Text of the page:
Let's get to the main topic of the book: drones. How many people have actually been killed by drones?

NT: Well, I don't think anyone really knows how many people have been killed by drones, because the program by its nature is so secret. We have some bare outlines of the number of militants or supposed insurgents who were killed. We have some numbers from the British Bureau of Investigative Journalism has looked into civilian deaths in Pakistan, but --

TE: The people at the New America Foundation....

NT: Yes.

TE: They've been doing, you know, counting casualities. But all of this stuff is happening in, for us, the distant backlands of the planet. I mean it's not like there's a bunch of reporters there [in Afghanistan or Pakistan]. I tend to think that, as with more general war casualty figures in Iraq and Afganistan, I think these all turn out to be minimal figures. I mean, there's no way to count up the dead. There's no efficient or reliable method for counting up the dead.

NT: We just can't know.

Okay.

TE: I mean, the numbers are certainly -- I think the minimal numbers are up in the 2,000-3,000 range. Don't you think, Nick?

NT: Yes, the strikes on insurgents come up to those levels, and then of course civilians are the big question mark. Yeah.

TE: And we know, for instance, from the recent New York Times piece about the kill list, that the numbers that have been coming out have been jiggered with -- that the White House fiddled with the numbers in a very specific way, by counting all males of military age who died in drone strikes as insurgent deaths. So, if you're a 27-year-old who gets killed in a strike, it doesn't matter if you just happen to be the baker and the target happened to be in your shop, you're an insurgent in our figures.

The Bureau of Investigative Journalism in London has counted, I think, up to 175 kids -- this is in the Pakistani tribal areas -- who have been killed by drone strikes. So we know something, but what we know is limited.

What we know, which is probably more important, is that every area where drones are being used, things are getting worse.

There have been increasing deaths in southern Yemen, where we're in what's basically a war. U.S. drones are being used regularly there, and significant numbers of civilians seem to be dying, and the area's getting radicalized. There's an increasing amount of information coming out about it in the mainstream media, in this case. There was a piece on the Times op-ed page the other day, there was a piece on the radicalization of southern Yemenis from drone strikes in the Washington Post recently. It's clear that, though drones may look to some in the environs of the White House as a super-practical way to knock off peopel we don't like, they are, in the long term, a potentially deeply destabilizing factor wherever they're used.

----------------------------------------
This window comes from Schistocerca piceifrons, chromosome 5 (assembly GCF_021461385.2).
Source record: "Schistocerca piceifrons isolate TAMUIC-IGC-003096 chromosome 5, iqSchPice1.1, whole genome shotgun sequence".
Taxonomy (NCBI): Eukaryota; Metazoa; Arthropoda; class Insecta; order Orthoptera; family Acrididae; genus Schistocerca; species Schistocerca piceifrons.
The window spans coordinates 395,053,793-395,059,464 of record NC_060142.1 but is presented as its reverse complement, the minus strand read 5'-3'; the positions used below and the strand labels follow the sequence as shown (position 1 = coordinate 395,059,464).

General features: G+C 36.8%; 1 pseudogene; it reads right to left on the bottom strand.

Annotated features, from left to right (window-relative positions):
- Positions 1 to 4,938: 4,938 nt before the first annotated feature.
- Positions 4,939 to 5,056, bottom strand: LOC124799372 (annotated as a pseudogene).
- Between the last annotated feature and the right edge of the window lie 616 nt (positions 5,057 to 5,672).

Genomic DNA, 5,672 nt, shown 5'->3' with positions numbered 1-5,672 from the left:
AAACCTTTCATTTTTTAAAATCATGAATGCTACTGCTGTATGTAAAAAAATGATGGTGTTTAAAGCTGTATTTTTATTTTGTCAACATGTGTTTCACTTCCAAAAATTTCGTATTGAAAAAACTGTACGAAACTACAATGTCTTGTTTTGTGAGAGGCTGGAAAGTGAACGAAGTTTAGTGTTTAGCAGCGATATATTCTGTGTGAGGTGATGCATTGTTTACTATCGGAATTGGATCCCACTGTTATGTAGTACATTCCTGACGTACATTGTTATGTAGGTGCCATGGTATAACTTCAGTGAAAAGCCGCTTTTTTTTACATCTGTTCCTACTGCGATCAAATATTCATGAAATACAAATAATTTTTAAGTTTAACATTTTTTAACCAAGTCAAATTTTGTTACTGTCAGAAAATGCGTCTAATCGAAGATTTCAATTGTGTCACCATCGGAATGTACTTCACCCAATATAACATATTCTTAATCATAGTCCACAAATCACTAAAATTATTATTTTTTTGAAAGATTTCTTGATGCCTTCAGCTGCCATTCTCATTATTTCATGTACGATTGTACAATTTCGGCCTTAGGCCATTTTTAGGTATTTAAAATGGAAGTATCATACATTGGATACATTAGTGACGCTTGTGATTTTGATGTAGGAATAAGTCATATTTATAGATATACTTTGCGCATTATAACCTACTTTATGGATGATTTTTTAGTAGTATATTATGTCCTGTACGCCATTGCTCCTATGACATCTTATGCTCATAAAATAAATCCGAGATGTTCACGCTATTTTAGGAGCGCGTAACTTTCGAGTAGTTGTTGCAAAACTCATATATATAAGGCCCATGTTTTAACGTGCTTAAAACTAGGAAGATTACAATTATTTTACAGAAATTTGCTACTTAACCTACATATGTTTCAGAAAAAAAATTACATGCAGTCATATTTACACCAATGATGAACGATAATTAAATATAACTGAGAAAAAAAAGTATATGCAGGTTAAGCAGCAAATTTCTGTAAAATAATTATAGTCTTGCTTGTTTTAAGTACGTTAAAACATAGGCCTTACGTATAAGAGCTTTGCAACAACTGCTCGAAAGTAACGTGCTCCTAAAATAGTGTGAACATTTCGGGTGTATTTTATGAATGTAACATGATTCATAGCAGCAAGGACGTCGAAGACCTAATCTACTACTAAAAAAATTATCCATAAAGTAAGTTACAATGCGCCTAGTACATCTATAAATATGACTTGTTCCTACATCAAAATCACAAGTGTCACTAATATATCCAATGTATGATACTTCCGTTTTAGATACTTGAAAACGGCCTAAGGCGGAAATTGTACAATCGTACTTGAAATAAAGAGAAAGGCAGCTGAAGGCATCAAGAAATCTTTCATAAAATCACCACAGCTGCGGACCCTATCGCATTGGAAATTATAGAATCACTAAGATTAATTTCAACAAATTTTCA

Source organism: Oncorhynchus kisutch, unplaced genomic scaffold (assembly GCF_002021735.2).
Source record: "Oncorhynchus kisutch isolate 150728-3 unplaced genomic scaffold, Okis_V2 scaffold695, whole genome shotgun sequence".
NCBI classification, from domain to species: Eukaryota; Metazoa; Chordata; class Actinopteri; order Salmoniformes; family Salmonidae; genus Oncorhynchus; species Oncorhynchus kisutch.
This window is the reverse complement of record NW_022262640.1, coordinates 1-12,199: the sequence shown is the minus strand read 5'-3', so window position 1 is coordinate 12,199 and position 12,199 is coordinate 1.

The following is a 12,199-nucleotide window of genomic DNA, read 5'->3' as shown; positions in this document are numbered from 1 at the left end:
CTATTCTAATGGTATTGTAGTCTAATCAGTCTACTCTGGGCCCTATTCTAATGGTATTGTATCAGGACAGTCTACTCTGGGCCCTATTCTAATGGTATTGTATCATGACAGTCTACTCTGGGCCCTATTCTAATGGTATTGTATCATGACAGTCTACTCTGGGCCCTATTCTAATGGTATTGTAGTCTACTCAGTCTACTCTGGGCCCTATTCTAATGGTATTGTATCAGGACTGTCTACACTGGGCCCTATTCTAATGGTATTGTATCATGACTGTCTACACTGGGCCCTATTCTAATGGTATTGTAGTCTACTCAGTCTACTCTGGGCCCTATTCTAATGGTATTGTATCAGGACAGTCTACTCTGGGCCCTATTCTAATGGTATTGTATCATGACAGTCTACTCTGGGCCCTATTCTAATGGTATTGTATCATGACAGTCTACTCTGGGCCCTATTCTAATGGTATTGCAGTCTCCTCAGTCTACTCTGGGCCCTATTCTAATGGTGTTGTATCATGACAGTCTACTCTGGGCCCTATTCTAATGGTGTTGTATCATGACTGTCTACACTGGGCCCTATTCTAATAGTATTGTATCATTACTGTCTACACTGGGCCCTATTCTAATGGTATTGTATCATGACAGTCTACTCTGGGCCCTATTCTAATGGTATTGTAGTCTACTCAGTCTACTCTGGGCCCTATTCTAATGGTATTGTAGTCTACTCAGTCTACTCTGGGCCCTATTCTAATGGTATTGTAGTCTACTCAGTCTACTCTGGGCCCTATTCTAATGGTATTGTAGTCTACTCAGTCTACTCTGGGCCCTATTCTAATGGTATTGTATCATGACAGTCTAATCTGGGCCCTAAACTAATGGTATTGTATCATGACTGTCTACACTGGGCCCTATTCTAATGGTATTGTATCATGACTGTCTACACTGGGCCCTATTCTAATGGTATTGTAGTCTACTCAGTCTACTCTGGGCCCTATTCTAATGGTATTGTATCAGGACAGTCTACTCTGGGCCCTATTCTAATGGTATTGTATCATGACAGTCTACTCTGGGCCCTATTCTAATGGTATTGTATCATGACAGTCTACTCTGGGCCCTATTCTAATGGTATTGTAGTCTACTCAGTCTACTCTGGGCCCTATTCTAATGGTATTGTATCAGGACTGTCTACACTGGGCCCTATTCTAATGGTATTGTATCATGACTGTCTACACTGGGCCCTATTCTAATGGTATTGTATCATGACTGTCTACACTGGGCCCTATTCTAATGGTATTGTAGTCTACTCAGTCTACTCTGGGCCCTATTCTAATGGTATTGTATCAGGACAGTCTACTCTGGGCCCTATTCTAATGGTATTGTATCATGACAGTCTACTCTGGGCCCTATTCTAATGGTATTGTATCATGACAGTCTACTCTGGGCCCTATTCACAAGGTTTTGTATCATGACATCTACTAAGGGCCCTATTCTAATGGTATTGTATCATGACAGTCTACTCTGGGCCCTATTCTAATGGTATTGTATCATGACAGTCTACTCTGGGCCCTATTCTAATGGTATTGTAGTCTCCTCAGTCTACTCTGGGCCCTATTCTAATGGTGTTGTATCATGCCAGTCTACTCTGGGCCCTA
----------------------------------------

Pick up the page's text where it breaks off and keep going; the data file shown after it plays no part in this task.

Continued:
Nick, another question for you. One of the consistent themes of your writing has been the massive number of military bases the U.S. maintains overseas. How reliant are the drone campaigns on these military bases?

NT: Extremely reliant. A lot of people talk about how drones are remotely flown out of stateside Air Force bases, but these small bases or airports around the world that they're flying drones out of are critical to the program because you need them based somewhere near the area of operations. These drones have a finite range -- they call them orbits -- so you have to have these orbits interlocking, a big circular orbit, where drones can overlap to operate in a specific area of operations. Right now, there's an increase of drone bases in Africa, so that drones can cover the Horn of Africa region, specifically Yemen and Somalia.

In order to do that, the U.S. military needs these small little bases. Sometimes they're nothing more than a runway in a civilian airport -- and, you know, there'll be a small operations center at the airport. These bases are critical to the drone program. It's a much lighter footprint than the U.S. used to utilize for air bases, but it still requires a significant number of bases around the world.

Let's talk a little bit about the military applications of drones. Based on your writings, you're obviously both deeply disturbed by drones and the potential they have to create a survelliance society in the United States and the actuality of the drone campaigns abroad. But is there an ethical way to use this technology?